“They’ll already be mobilising; if the news reports aren’t exaggerating, a threat of this size… My God, Lisa, it could be a full-scale invasion! Torchwood Three’s our best bet. We just need to keep away from cities until we reach Cardiff. It’ll be okay.” Ianto let go of the steering wheel with one hand to briefly squeeze her knee, shot her what he hoped was a reassuring smile. “We’ll get through this, as long as we keep our heads and don’t panic.”
Cardiff was only about three hours from London but first they had to reach the motorway, which meant following smaller roads and hitting the M4 outside Reading. Three hours’ driving saw them bypassing Bristol on their way to the Severn Bridge, their destination almost in sight, but there was a problem.
“Shit, we’re running low on petrol, the gauge is practically on empty; we need to stop and fill up.”
“But we’re so close!” Lisa protested.
“Fat lot of good it’ll do us if we run out halfway across the bridge. Be a heck of a long walk. We’ll have to take the next exit and hope we can find a filling station.”
In the end that was their downfall; so near and yet so far. The petrol station’s sign said it was open, but it appeared deserted. Lisa made straight for the restrooms, and Ianto was just removing the car’s petrol cap when he heard her terrified scream.
Dropping everything, he ran, round the back of the building and through a half open door, where he found Lisa strapped to a massive, ugly metal machine. Its instruments were already tearing into her smooth flesh, blood spurting, spattering the walls and floor, so obscenely bright beneath the flickering fluorescent lights that it didn’t seem real, more like a scene from a cheap slasher movie.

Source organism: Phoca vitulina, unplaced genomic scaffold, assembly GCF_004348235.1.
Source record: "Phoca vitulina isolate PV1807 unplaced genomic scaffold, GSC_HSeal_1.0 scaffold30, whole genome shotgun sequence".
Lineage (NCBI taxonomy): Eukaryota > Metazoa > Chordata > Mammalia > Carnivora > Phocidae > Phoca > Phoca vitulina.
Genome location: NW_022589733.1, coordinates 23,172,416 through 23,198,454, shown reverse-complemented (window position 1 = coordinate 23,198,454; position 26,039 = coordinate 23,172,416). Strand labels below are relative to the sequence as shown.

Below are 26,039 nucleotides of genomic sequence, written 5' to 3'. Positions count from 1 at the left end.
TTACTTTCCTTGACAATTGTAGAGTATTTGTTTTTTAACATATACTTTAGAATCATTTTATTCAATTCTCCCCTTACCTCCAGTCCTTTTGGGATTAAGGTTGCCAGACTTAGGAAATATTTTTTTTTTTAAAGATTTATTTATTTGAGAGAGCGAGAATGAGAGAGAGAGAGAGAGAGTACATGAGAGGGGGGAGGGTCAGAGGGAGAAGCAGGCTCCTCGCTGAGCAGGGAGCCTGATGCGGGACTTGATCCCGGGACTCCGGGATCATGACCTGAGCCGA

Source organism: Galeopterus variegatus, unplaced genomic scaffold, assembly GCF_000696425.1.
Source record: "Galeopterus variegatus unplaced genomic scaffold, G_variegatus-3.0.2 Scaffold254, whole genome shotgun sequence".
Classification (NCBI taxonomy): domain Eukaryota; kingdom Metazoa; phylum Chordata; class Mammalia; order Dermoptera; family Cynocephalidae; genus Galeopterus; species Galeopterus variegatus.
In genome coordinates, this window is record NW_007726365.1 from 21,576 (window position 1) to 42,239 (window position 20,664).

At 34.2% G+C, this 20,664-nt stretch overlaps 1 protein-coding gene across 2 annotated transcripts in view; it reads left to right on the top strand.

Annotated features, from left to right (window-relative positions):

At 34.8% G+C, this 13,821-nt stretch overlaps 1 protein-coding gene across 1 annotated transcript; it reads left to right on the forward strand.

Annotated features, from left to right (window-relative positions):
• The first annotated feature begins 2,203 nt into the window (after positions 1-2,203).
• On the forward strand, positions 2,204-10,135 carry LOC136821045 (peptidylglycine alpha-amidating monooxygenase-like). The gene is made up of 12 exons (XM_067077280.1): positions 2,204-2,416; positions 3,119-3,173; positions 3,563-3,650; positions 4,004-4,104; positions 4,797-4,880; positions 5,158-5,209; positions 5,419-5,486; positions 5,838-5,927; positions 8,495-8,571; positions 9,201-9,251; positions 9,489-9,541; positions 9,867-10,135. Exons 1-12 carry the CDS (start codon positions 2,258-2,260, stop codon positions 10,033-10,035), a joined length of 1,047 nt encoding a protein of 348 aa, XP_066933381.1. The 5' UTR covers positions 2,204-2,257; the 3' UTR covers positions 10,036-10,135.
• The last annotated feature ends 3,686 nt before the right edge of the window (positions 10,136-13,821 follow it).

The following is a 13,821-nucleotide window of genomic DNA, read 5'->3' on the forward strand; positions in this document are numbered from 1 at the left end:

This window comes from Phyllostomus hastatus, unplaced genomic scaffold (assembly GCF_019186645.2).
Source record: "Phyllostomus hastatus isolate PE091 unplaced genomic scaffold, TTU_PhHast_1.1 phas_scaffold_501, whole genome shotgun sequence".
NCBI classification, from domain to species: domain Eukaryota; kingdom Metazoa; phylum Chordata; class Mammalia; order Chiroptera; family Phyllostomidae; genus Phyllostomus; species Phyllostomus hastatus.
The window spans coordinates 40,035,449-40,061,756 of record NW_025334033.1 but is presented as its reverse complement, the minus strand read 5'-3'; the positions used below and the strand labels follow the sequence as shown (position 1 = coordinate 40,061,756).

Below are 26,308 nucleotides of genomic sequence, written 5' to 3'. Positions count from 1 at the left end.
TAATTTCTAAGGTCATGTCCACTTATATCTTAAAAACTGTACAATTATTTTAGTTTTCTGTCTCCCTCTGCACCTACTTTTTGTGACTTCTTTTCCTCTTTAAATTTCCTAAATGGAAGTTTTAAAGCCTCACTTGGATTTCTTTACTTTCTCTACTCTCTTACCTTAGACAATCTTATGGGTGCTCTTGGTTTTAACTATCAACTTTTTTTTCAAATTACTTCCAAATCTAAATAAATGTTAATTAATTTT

“Lisa!” Ianto threw himself at the machine, started tearing at the straps holding her down, desperate to free her, but it was no use.
Then clanking footsteps sounded behind him, and a metallic voice intoned, “Delete!”
He swung around just as the robot fired its weapon…
Dazzling white light filled Ianto’s vision, so bright that for several moments he was blinded, and when his vision cleared enough for him to see his surroundings, instead of the back room of the petrol station he found himself standing in the archives at Torchwood Three again, watching the light slowly fade away inside the globe he still held in his hands.
Ianto let out a shuddering breath; it hadn’t been real, just some kind of vision, or perhaps a glimpse into an alternate reality. He blinked tears from his eyes. So now he knew; even if they hadn’t gone to work that morning Lisa would still have suffered the same fate, torn apart on a cyber conversion unit.
“And I’d be dead too. Would that be better or worse?” He didn’t know.
He set the device back on the shelf, shaking his head, and wiped his eyes with his sleeve, not caring what that might do to his suit. In all probability, there wasn’t anything he could have done to change what happened to Lisa, and by trying he might only have made things worse. Sometimes there was simply no way of escaping fate, and strangely that made him feel a little better, one less thing for him to feel guilty about.
The past was fixed, unalterable; he’d just have to accept that, try to atone for his mistakes, and move on.
“I miss you, Lisa, I love you, and I’m so sorry. I’ll never forget you.”
Time to start over; the first step was always the hardest.